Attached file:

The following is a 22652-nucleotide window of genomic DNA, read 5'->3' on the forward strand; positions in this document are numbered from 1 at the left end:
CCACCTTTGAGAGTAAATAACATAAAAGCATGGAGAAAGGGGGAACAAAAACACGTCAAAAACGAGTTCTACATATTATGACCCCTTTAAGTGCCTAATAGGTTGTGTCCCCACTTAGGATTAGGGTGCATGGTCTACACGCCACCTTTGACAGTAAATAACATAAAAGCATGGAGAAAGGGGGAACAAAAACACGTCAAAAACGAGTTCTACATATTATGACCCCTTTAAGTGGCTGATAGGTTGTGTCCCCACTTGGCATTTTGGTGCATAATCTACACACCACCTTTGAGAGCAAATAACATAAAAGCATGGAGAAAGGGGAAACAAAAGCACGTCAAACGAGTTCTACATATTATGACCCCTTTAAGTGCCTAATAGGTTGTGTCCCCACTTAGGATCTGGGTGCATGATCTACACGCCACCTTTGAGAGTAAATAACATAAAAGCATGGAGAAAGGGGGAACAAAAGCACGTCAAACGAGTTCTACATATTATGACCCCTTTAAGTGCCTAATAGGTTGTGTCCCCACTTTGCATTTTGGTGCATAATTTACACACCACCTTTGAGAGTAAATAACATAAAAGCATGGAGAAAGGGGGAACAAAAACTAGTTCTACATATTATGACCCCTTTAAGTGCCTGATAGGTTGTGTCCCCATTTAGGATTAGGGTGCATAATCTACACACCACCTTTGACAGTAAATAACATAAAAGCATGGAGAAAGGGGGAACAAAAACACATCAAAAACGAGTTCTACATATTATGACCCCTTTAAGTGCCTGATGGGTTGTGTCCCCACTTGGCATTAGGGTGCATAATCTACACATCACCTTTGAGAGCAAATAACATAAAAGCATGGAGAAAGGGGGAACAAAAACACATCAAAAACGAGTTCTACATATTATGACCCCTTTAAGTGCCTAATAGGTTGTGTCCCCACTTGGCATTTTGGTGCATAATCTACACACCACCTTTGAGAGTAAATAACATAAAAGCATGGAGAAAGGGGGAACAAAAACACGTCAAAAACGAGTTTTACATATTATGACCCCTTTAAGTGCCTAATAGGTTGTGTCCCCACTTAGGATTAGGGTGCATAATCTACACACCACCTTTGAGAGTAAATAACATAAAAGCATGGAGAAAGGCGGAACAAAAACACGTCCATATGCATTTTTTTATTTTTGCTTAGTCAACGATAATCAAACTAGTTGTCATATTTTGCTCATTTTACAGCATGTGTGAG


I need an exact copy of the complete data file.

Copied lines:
The following is a 22652-nucleotide window of genomic DNA, read 5'->3' on the forward strand; positions in this document are numbered from 1 at the left end:
CCACCTTTGAGAGTAAATAACATAAAAGCATGGAGAAAGGGGGAACAAAAACACGTCAAAAACGAGTTCTACATATTATGACCCCTTTAAGTGCCTAATAGGTTGTGTCCCCACTTAGGATTAGGGTGCATGGTCTACACGCCACCTTTGACAGTAAATAACATAAAAGCATGGAGAAAGGGGGAACAAAAACACGTCAAAAACGAGTTCTACATATTATGACCCCTTTAAGTGGCTGATAGGTTGTGTCCCCACTTGGCATTTTGGTGCATAATCTACACACCACCTTTGAGAGCAAATAACATAAAAGCATGGAGAAAGGGGAAACAAAAGCACGTCAAACGAGTTCTACATATTATGACCCCTTTAAGTGCCTAATAGGTTGTGTCCCCACTTAGGATCTGGGTGCATGATCTACACGCCACCTTTGAGAGTAAATAACATAAAAGCATGGAGAAAGGGGGAACAAAAGCACGTCAAACGAGTTCTACATATTATGACCCCTTTAAGTGCCTAATAGGTTGTGTCCCCACTTTGCATTTTGGTGCATAATTTACACACCACCTTTGAGAGTAAATAACATAAAAGCATGGAGAAAGGGGGAACAAAAACTAGTTCTACATATTATGACCCCTTTAAGTGCCTGATAGGTTGTGTCCCCATTTAGGATTAGGGTGCATAATCTACACACCACCTTTGACAGTAAATAACATAAAAGCATGGAGAAAGGGGGAACAAAAACACATCAAAAACGAGTTCTACATATTATGACCCCTTTAAGTGCCTGATGGGTTGTGTCCCCACTTGGCATTAGGGTGCATAATCTACACATCACCTTTGAGAGCAAATAACATAAAAGCATGGAGAAAGGGGGAACAAAAACACATCAAAAACGAGTTCTACATATTATGACCCCTTTAAGTGCCTAATAGGTTGTGTCCCCACTTGGCATTTTGGTGCATAATCTACACACCACCTTTGAGAGTAAATAACATAAAAGCATGGAGAAAGGGGGAACAAAAACACGTCAAAAACGAGTTTTACATATTATGACCCCTTTAAGTGCCTAATAGGTTGTGTCCCCACTTAGGATTAGGGTGCATAATCTACACACCACCTTTGAGAGTAAATAACATAAAAGCATGGAGAAAGGCGGAACAAAAACACGTCCATATGCATTTTTTTATTTTTGCTTAGTCAACGATAATCAAACTAGTTGTCATATTTTGCTCATTTTACAGCATGTGTGAG